Friday 18th October 2019
Friday, 18th of October 2019
Home / Agric & Biotech / Anti-open grazing law: Herders seek government intervention

Anti-open grazing law: Herders seek government intervention

The Miyetti Allah Cattle Breeders Association of Nigeria (MACBAN) has appealed to the Federal Government to prevail on the Benue State Government to extend the implementation of its Anti-Open Grazing law scheduled to take effect from Nov. 1, 2017.

Fulani-Herdsmen-Nigeria

Herdsmen grazing their cattle

In an interview with the News Agency of Nigeria (NAN) on Sunday, October 29, 2017 in Makurdi, the National Coordinator of the association, Alhaji Garus Gololo, said the extension of the implementation time would enable both the government and herders resolve some grey areas in the law.

He, however, did not disclose the duration of the extension needed.

Gololo regretted that the law had placed certain responsibilities on the part of herders which were difficult to fulfill within the timeframe provided for its implementation.

“For instance, we are expected to ranch our cattle, but a typical ranch involves the construction of schools for the children of the nomads, a veterinary clinic, borehole for its water supply, electricity and adequate space for the cattle to graze within the ranch.

ALSO READ:  Stakeholders call for fortification of food with micronutrients to stem ‘hidden hunger’

“At the moment, what the government has promised is only the pivot ranches where all arrested cattle would be kept for a time after which it would be sold.”

According to him, since it is difficult to buy land from the villagers, government should construct ranches and rent them to herdsmen.

“They can build the ranches and give them to our members on rent since it is not possible to get land from the indigenes. We will rent them from the government and keep our cattle there.”

He said it would not be in the interest of all for the Fulani’s to leave the state in anger and called on the federal government to intervene to save the state from further crises.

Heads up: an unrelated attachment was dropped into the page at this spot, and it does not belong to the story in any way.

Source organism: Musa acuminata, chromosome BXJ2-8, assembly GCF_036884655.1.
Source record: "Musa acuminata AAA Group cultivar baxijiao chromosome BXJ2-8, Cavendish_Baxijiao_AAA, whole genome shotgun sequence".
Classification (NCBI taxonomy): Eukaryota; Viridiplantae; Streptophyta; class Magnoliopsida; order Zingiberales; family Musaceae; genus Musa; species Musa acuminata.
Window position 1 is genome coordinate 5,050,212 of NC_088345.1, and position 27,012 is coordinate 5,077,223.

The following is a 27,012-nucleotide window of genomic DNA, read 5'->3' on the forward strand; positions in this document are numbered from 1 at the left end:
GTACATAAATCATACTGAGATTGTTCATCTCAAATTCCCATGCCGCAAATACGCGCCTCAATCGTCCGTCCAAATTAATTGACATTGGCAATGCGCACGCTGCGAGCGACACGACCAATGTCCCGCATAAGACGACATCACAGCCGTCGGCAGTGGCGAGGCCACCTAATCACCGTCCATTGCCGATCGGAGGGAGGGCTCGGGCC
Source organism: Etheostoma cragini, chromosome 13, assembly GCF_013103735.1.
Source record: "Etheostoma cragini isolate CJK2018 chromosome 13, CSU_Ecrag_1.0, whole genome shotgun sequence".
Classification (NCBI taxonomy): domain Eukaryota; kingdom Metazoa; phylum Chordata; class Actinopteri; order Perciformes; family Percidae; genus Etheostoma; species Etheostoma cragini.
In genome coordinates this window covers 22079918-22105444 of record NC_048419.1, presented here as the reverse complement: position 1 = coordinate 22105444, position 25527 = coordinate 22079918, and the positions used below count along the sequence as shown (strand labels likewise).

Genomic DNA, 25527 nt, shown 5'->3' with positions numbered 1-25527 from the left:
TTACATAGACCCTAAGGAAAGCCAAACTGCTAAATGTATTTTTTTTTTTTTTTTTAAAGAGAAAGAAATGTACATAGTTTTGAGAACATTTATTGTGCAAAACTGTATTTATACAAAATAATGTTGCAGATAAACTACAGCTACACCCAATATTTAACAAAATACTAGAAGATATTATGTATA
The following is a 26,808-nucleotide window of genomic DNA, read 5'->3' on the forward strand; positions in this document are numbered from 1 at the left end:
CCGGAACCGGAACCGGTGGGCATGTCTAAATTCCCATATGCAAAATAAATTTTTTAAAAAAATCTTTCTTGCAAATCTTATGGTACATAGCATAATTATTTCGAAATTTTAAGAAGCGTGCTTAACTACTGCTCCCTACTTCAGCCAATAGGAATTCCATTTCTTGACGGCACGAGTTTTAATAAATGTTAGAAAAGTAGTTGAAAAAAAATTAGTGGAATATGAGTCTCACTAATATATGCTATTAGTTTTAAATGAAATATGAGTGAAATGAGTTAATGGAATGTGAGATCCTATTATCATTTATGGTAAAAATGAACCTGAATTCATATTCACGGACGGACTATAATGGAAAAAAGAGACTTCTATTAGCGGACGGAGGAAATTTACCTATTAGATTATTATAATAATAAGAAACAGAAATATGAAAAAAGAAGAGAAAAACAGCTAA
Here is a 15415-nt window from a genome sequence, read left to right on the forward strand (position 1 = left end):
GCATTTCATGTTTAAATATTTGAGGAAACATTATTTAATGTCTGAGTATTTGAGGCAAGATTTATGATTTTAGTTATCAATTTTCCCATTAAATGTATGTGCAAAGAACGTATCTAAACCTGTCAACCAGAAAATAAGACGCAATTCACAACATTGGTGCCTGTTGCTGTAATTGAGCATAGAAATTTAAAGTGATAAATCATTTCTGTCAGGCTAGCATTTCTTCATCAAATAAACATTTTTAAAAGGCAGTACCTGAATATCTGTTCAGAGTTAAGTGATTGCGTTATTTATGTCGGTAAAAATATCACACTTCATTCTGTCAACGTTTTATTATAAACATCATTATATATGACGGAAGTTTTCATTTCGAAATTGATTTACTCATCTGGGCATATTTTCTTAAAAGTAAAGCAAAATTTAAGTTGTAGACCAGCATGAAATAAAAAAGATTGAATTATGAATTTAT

ALSO READ:  Agency trains 207 staffers in biosafety management

He, however, stated that the herdsmen were set to migrate to Nasarawa, Taraba and Niger states  if all entreaties for extension of the implementation time for the law failed.

Gololo, accused Gov. Samuel Ortom’s Security Adviser, retired Col. Edwin Jando, of masterminding the anti open grazing law as a move to chase out the Fulani’s from the state.

“We (MACBAN) have no confidence in Col. Jando. He does not want us and our cattle in Benue and we are leaving. I have written a petition to the governor against Jando,” Gololo said.

Responding to the accusations by Gololo, Jando said nobody wanted the Fulani’s out of the state.

ALSO READ:  GMOs: When HOMEF, media debated biosafety, agric biotech

Jando explained that the herdsmen were carried along in all processes leading to the enactment of the law, therefore, it was not correct for MACBAN to claim that the law was against them and sought to flush them out of the state.

He said the import of the law was to protect livestock owners by criminalising cattle rustling.

“Apart from providing a permanent solution to incessant clashes between farmers and herders, it protects livestock owners by criminalising cattle rustling.

“The extensive sensitisation and advocacy  of this law has made the MACBAN who were initially apprehensive to now support it.

“In view of the above facts, it is not true that Fulanis are not wanted in Benue,” he explained.

%d bloggers like this: